Nortel Networks this week plans to announce its entry into the wireless LAN market with an access point and security switch.
Nortel's wireless LAN debut comes as little surprise. Although it derives only a quarter of its revenue from the enterprise market, it served notice last fall that it planned to pursue enterprise opportunities with renewed vigor.
The Nortel Wireless LAN 2200 line access points are packed with features, and they use the security switch to protect and manage them.
The Access Point 2220 can hold two adapter cards, for 11M bit/sec 802.11b and 54M bit/sec 802.11a wireless networks. The 2220 can switch properly equipped wireless clients between either standard, selecting the highest available bandwidth for the distance and user numbers.
Nortel packed the 2220 with 16M bytes of RAM, which is more than many rival products, says Anthony Bartolo, director of product marketing for wireless LANs. "It's enough RAM to prevent memory restrictions, and we've got plenty to be able to introduce new standards (and features)."
The 2220 has quality-of-service (QoS) features such as prioritizing wireless LAN traffic based on application or location. Eventually, QoS will be based on the IEEE 802.11e draft standard. The access point also supports the IEEE 802.1x port-based authentication standard and Extensible Authentication Protocol.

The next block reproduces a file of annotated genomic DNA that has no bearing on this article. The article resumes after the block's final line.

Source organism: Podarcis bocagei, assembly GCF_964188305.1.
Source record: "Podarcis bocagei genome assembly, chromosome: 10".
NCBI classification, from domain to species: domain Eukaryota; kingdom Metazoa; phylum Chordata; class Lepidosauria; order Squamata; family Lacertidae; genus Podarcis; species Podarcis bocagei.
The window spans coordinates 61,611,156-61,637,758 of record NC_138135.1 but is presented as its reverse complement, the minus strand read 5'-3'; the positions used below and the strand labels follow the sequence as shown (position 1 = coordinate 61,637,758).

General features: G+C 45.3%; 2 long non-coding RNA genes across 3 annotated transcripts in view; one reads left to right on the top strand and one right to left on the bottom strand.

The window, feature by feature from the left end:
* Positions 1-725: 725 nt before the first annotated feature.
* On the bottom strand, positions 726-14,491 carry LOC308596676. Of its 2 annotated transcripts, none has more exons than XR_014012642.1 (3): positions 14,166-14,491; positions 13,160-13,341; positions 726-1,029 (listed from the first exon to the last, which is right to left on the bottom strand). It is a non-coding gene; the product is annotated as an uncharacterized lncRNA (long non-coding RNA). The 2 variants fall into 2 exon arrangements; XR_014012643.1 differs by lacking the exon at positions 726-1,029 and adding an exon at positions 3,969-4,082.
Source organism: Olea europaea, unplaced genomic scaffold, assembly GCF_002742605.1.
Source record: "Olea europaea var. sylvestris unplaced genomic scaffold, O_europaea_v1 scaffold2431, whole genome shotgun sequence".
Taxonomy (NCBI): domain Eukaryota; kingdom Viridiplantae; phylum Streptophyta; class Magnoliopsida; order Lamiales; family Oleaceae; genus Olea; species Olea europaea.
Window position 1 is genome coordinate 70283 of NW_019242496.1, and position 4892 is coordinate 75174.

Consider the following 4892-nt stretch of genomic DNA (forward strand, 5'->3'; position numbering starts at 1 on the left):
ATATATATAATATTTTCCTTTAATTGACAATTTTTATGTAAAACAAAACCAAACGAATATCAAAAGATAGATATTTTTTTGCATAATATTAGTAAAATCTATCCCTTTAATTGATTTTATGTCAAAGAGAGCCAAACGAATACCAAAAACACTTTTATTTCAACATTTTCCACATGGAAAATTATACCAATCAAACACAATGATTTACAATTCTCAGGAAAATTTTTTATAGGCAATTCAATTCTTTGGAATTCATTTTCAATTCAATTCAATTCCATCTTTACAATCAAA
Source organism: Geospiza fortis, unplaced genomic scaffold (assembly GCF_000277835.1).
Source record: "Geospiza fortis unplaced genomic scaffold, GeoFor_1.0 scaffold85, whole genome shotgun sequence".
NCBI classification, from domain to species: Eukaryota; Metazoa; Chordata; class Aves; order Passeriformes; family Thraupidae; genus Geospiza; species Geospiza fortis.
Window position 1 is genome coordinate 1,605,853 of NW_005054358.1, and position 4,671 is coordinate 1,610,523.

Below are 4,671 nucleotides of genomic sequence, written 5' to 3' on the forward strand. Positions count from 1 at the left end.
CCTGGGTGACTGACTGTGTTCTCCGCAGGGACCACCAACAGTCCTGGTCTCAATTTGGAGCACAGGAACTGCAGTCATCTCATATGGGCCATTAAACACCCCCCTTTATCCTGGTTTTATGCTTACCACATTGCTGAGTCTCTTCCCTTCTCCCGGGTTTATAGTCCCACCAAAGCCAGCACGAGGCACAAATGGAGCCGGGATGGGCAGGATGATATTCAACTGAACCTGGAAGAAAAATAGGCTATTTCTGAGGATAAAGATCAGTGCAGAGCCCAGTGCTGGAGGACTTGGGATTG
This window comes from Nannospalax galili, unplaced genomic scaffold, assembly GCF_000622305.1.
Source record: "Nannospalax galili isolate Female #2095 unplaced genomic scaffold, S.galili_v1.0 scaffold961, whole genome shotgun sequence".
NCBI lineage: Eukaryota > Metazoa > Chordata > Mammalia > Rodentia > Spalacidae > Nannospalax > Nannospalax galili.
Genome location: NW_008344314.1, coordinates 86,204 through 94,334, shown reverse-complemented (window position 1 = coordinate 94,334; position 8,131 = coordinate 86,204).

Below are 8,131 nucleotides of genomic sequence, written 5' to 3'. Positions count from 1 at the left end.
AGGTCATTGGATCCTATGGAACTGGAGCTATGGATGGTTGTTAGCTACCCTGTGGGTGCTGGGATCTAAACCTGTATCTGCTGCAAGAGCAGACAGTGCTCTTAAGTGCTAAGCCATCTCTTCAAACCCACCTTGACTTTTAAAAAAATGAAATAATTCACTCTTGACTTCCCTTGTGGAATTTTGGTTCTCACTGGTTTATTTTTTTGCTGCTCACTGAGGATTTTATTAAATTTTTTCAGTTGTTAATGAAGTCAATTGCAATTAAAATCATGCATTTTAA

Nortel plans to ship the 2220, which costs US$190, May 30.
The Wireless LAN Security Switch 2250 is designed to create a centralized command and control infrastructure for wireless access points. Nortel says the 2250 can adjust traffic among the attached access points to optimize throughput. A feature called Mobile Adaptive Tunneling lets the 2250 manage access for end users based on priority levels.
The 2250 is set to ship June 30 and cost between $6,000 and $7,000.